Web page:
Backpack wish list

I was visiting with my friend Melanie today at the Arlington Camera annual open house about various and sundry things and the topic of a rugged, outdoor backpack designed to carry camera gear as well as other necessities of a hike in the outdoors.

I have a great pack now, but it’s more along the lines of a city pack that’s designed to carry your gear from your car to your workspace or nearby shoot location.  It comfortably carries one camera + lens, a 70-200 and an 11-16, plus assorted and sundry items like batteries, filters, flash, etc.

The problem is that there’s really no room for water, food and emergency items like firestarters, gps, etc.

Being a big shot camera mogul, Melanie told me that she’s got some contacts in the camera bag world and would put in a request for me.  I thought the concept was worth sharing here, maybe someone else has already invented the wheel!

Here’s my wish list in a camera pack:

Rugged – ripproof and waterproof would be a good start.  There should be plenty of padding to protect the gear inside.
Storage for camera stuff that’s waterproof (stuff equals bodies, coupla lenses, filters, batts, flash). Filters and batts should be easily accessible!  I should not have to dig for things I might need in a hurry.

Storage on top that’s compartmentalized for small camp stove (and gas), dehydrated ‘camp’ food, first aid kit, firemaking stuff, knife, gps/compass, poncho, emergency blanket (the small silver ones…)  My existing pack has a space like this on top, but it’s not compartmentalized and it’s a major pain in the ass to sort through it looking for a widget.

Camelback/water bladder – for me this is a vital necessity.  My existing pack has a generous space for carrying a computer but I can say with some degree of certainty that I will not be carrying a ‘puter on any hike longer than from my car to my office.  I’d much rather have access to water!

A REAL waist belt with support/cushion and not just a strap.  Anyone who’s ever hiked more than a mile knows that you don’t carry the weight on your shoulders but on your hips.  My existing pack has a thin nylon belt that I’m thinking about cutting off as all it does is get in the way.

From the outside it should not scream $3000  WORTH OF CAMERA GEAR INSIDE!  If I’m going on a short hike and don’t want to carry the pack, I should feel reasonably comfortable about leaving the pack in the back seat of my truck and not giving anyone the urge to break in and snag my goodies.

Essentially I’m talking about  a day pack that will hold enough gear for an out/back type hike with room for lunch and emergency supplies in case something bad happens.

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~ by Derrick Birdsall on November 20, 2010.

8 Responses to “Backpack wish list”

  1. I’ve got a Lowepro Orion which is small daypack style bag with camera/gear storage on bottom and day hiking storage on top. Its o.k. for real short trips without a lot of gear.
    I also have a Mountainsmith bag (Parralax I think) which is huge and stout but will reasonably carry every piece of camera equipment I own, and then some.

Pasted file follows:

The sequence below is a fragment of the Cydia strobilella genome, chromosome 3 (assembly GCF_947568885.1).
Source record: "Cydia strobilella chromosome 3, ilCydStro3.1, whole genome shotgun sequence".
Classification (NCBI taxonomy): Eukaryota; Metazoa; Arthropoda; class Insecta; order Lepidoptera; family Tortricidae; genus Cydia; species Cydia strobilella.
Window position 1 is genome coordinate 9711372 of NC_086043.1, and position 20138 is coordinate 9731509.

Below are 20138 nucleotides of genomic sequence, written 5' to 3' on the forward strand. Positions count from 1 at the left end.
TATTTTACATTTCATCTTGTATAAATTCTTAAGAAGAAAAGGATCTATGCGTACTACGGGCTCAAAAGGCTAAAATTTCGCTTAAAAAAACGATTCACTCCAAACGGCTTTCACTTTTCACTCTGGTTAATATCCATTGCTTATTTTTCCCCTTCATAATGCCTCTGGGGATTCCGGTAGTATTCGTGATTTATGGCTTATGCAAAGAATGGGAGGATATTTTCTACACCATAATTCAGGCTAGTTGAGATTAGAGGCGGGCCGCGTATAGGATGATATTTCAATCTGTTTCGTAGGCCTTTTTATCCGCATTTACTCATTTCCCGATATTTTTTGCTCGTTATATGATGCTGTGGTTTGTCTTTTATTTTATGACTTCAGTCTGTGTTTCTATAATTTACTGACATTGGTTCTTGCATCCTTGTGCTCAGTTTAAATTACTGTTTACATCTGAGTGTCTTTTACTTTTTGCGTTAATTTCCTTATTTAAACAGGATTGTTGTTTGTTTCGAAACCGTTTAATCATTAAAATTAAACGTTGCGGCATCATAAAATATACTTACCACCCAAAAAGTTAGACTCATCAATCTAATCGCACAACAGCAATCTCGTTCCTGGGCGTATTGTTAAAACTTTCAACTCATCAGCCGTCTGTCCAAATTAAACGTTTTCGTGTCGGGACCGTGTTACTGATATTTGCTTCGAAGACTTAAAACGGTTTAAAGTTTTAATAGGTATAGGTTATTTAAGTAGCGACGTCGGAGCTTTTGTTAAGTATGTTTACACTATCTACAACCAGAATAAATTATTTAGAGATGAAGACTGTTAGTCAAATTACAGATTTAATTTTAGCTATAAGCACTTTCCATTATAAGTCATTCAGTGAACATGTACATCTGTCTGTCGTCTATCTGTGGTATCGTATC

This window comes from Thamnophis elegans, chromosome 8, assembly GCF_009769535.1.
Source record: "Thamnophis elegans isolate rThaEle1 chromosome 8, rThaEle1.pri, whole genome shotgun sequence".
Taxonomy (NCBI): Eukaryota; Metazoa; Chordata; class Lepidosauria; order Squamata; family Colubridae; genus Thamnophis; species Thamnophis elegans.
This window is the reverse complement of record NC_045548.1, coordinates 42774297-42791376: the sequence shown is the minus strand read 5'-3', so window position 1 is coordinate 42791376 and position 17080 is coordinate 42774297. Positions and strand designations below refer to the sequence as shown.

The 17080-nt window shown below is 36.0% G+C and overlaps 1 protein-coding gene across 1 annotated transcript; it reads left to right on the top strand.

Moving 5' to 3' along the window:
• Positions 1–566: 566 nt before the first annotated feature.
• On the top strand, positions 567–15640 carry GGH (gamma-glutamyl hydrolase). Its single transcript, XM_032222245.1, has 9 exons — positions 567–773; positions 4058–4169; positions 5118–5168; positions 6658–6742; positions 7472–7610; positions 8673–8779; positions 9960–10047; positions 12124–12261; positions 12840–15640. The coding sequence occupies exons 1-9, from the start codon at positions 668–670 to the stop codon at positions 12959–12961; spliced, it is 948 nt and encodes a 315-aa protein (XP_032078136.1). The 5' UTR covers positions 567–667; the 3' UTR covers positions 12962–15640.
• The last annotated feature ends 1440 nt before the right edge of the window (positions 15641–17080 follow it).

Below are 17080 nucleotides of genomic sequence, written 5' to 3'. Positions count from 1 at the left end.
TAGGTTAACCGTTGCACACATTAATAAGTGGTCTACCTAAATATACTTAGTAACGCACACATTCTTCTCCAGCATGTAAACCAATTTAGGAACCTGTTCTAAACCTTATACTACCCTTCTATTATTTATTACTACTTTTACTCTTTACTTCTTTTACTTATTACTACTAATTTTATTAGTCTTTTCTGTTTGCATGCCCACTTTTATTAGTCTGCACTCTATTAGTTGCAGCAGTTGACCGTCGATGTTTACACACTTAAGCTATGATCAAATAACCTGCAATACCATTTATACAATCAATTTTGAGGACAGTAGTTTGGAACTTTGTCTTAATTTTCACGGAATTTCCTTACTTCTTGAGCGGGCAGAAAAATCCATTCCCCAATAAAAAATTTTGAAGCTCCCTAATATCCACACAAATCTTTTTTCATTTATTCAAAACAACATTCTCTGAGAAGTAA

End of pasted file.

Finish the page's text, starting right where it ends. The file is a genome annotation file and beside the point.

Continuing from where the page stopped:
Brett Edge is sponsored by F-Stop bags and though I haven’t seen them in person they appear to be actual backpacks (!) that can carry camera gear.
    Most of what I’ve read from people who do a lot of backpacking and photography is, “learn to leave stuff at home”.

  2. Sounds like we need to invent something!!! I believe that there’s clearly a need for it… now we just need someone to design it! And make it! And sell it! LOL.

  3. My mom and dad used to make their own gear like this. Dad would design it and Mom would find the material and stitch it up. Nowadays, without those skills it’s a little harder to get exactly what you want. I’m not sure who designs the packs I have seen, but they don’t seem all that practical, though they sure have an outrageous price tag. Dad backpacked camera gear several ways. One way applied to when he thought he would use the camera often. In this scenario he would have on his regular backpack and then his camera bag would be on a single shoulder strap he could also put across his shoulders. When he saw a pic he could slip the shoulder bag off over his head and even keep the backpack on or take it off also, but the shoulder bag contained his camera gear.

  4. I’ve been using the Kinesis Journeyman Pack for almost a year and couldn’t be any happier with it. I’d say it meets all of your criteria and then goes up over the top with more features.

    I reviewed it on my blog a few months ago:

    http://www.alpenglowimagesphotography.com/blog/2010/03/gear-review-kinesis-journeyman-pack/

    (I have no affiliation whatsoever with Kinesis; just a happy customer)

    Cheers,
    Greg

  5. http://fstopgear.com/index.php?option=com_content&view=article&id=158:tilopa&catid=55:mountain&Itemid=201
    and a review:
    http://ianplant.com/blog/2010/09/26/tilopa-photo-pack-review/?utm_source=feedburner&utm_medium=feed&utm_campaign=Feed%3A+IanPlantDreamscapes+%28Dreamscapes+%29
    I don’t know, looks interesting though.

  6. [...] On Dec. 10, I posted an article titled Your Dream Lowepro Bag and solicited responses from our Lowepro Facebook page and our Twitter site. I also received some helpful notes via email. One photographer, Derrick Birdsall, even pointed us to his blog for a post on the topic. [...]

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